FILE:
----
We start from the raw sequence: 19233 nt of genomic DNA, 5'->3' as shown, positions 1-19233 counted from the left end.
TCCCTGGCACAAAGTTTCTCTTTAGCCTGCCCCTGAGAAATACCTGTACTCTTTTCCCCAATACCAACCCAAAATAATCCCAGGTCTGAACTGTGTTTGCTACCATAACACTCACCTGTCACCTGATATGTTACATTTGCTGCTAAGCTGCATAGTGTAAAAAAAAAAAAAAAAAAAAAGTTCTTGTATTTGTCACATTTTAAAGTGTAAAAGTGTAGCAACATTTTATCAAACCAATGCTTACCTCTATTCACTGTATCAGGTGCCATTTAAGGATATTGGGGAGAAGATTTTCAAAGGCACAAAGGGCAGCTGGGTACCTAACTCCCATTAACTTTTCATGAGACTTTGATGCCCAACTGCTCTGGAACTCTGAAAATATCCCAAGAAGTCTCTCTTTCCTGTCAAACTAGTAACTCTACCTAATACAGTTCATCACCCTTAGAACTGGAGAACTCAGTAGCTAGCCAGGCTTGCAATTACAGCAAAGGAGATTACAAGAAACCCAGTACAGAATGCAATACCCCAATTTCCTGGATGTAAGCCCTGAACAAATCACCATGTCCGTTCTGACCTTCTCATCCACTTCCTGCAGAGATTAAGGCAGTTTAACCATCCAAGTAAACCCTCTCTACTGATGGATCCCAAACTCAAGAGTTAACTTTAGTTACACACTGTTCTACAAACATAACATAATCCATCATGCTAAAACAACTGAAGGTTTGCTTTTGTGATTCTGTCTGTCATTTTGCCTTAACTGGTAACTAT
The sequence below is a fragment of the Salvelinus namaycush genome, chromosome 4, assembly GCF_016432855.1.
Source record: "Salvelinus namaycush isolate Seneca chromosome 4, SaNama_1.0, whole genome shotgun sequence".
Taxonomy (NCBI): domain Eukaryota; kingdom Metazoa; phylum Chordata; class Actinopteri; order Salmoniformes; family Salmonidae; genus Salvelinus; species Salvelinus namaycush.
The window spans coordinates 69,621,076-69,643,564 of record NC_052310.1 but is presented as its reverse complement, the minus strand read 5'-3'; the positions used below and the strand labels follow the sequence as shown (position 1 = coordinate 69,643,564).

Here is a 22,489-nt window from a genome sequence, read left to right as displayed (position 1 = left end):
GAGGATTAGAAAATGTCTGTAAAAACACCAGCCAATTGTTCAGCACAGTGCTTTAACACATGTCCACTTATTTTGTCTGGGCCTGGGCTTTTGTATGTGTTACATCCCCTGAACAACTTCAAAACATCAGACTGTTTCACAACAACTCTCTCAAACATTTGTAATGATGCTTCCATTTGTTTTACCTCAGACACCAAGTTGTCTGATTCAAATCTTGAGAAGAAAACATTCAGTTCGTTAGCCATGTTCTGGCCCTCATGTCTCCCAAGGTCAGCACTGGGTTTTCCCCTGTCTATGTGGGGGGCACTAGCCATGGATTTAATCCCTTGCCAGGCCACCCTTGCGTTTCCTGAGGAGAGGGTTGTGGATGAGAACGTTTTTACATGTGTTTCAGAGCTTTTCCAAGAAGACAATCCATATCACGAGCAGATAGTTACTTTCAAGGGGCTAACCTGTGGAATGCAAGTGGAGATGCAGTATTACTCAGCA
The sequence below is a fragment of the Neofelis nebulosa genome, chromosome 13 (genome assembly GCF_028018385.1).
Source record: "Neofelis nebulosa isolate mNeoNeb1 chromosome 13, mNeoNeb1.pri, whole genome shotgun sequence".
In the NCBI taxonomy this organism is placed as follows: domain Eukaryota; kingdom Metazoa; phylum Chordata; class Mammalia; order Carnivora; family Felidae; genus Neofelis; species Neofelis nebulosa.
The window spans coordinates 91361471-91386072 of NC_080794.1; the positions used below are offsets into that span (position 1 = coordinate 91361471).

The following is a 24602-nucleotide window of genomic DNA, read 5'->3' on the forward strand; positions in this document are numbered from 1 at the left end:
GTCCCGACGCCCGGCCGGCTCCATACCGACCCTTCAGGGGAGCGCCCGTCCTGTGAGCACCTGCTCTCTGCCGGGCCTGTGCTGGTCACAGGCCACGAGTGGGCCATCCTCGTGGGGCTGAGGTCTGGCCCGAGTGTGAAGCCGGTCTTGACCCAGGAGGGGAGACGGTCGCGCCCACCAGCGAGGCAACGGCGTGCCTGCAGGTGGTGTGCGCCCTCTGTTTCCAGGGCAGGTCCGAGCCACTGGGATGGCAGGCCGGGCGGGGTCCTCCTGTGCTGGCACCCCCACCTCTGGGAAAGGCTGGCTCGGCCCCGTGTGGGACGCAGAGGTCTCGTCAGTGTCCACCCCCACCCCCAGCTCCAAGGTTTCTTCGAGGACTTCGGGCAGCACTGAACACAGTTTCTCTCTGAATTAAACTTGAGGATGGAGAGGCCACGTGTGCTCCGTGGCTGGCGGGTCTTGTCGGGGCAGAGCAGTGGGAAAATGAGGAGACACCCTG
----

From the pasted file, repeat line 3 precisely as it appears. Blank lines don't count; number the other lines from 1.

The sequence below is a fragment of the Salvelinus namaycush genome, chromosome 4, assembly GCF_016432855.1.